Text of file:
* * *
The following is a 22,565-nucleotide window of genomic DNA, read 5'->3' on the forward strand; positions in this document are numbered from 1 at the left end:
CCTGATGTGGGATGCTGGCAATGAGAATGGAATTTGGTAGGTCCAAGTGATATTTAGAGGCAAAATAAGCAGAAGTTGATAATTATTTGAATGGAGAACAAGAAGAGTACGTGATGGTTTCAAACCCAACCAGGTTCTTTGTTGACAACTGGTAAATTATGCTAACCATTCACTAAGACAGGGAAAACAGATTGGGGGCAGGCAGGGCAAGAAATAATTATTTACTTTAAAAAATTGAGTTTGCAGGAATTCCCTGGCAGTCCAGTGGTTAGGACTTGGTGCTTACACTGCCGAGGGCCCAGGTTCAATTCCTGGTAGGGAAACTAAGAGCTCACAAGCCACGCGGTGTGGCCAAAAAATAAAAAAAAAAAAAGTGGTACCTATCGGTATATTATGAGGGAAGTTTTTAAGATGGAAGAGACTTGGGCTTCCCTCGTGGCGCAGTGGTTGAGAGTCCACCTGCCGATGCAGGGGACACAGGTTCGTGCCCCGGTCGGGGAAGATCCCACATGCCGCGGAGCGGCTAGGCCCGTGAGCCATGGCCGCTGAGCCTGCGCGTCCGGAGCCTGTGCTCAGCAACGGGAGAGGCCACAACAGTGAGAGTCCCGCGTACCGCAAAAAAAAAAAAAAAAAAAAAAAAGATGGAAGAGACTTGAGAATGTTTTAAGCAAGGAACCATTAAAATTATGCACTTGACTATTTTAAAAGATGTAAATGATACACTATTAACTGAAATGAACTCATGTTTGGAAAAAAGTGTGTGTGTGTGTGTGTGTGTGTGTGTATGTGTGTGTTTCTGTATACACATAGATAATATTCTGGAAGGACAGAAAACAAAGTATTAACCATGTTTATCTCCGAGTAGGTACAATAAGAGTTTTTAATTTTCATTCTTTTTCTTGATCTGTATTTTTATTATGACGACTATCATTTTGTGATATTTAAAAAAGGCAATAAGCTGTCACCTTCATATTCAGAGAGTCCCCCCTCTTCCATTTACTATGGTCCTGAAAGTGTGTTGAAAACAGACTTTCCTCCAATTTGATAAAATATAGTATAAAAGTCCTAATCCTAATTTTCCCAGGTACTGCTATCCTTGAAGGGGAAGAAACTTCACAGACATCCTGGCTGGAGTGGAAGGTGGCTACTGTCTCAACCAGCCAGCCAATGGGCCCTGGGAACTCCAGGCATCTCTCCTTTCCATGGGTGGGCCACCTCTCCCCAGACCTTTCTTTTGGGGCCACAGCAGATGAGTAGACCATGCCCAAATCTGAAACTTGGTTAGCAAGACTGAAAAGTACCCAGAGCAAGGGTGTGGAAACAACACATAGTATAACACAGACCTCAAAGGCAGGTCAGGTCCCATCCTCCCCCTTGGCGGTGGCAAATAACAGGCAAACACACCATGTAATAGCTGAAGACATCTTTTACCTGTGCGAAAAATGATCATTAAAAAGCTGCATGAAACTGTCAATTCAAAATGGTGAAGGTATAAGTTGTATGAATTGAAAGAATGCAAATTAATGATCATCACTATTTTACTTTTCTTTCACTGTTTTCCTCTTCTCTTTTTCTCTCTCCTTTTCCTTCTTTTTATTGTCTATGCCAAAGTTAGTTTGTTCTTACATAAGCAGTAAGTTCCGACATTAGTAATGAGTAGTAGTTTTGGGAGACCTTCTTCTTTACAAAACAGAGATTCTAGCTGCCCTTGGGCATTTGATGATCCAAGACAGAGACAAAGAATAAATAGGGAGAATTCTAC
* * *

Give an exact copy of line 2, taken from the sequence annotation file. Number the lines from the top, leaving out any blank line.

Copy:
CCTGATGTGGGATGCTGGCAATGAGAATGGAATTTGGTAGGTCCAAGTGATATTTAGAGGCAAAATAAGCAGAAGTTGATAATTATTTGAATGGAGAACAAGAAGAGTACGTGATGGTTTCAAACCCAACCAGGTTCTTTGTTGACAACTGGTAAATTATGCTAACCATTCACTAAGACAGGGAAAACAGATTGGGGGCAGGCAGGGCAAGAAATAATTATTTACTTTAAAAAATTGAGTTTGCAGGAATTCCCTGGCAGTCCAGTGGTTAGGACTTGGTGCTTACACTGCCGAGGGCCCAGGTTCAATTCCTGGTAGGGAAACTAAGAGCTCACAAGCCACGCGGTGTGGCCAAAAAATAAAAAAAAAAAAAGTGGTACCTATCGGTATATTATGAGGGAAGTTTTTAAGATGGAAGAGACTTGGGCTTCCCTCGTGGCGCAGTGGTTGAGAGTCCACCTGCCGATGCAGGGGACACAGGTTCGTGCCCCGGTCGGGGAAGATCCCACATGCCGCGGAGCGGCTAGGCCCGTGAGCCATGGCCGCTGAGCCTGCGCGTCCGGAGCCTGTGCTCAGCAACGGGAGAGGCCACAACAGTGAGAGTCCCGCGTACCGCAAAAAAAAAAAAAAAAAAAAAAAAGATGGAAGAGACTTGAGAATGTTTTAAGCAAGGAACCATTAAAATTATGCACTTGACTATTTTAAAAGATGTAAATGATACACTATTAACTGAAATGAACTCATGTTTGGAAAAAAGTGTGTGTGTGTGTGTGTGTGTGTGTGTATGTGTGTGTTTCTGTATACACATAGATAATATTCTGGAAGGACAGAAAACAAAGTATTAACCATGTTTATCTCCGAGTAGGTACAATAAGAGTTTTTAATTTTCATTCTTTTTCTTGATCTGTATTTTTATTATGACGACTATCATTTTGTGATATTTAAAAAAGGCAATAAGCTGTCACCTTCATATTCAGAGAGTCCCCCCTCTTCCATTTACTATGGTCCTGAAAGTGTGTTGAAAACAGACTTTCCTCCAATTTGATAAAATATAGTATAAAAGTCCTAATCCTAATTTTCCCAGGTACTGCTATCCTTGAAGGGGAAGAAACTTCACAGACATCCTGGCTGGAGTGGAAGGTGGCTACTGTCTCAACCAGCCAGCCAATGGGCCCTGGGAACTCCAGGCATCTCTCCTTTCCATGGGTGGGCCACCTCTCCCCAGACCTTTCTTTTGGGGCCACAGCAGATGAGTAGACCATGCCCAAATCTGAAACTTGGTTAGCAAGACTGAAAAGTACCCAGAGCAAGGGTGTGGAAACAACACATAGTATAACACAGACCTCAAAGGCAGGTCAGGTCCCATCCTCCCCCTTGGCGGTGGCAAATAACAGGCAAACACACCATGTAATAGCTGAAGACATCTTTTACCTGTGCGAAAAATGATCATTAAAAAGCTGCATGAAACTGTCAATTCAAAATGGTGAAGGTATAAGTTGTATGAATTGAAAGAATGCAAATTAATGATCATCACTATTTTACTTTTCTTTCACTGTTTTCCTCTTCTCTTTTTCTCTCTCCTTTTCCTTCTTTTTATTGTCTATGCCAAAGTTAGTTTGTTCTTACATAAGCAGTAAGTTCCGACATTAGTAATGAGTAGTAGTTTTGGGAGACCTTCTTCTTTACAAAACAGAGATTCTAGCTGCCCTTGGGCATTTGATGATCCAAGACAGAGACAAAGAATAAATAGGGAGAATTCTAC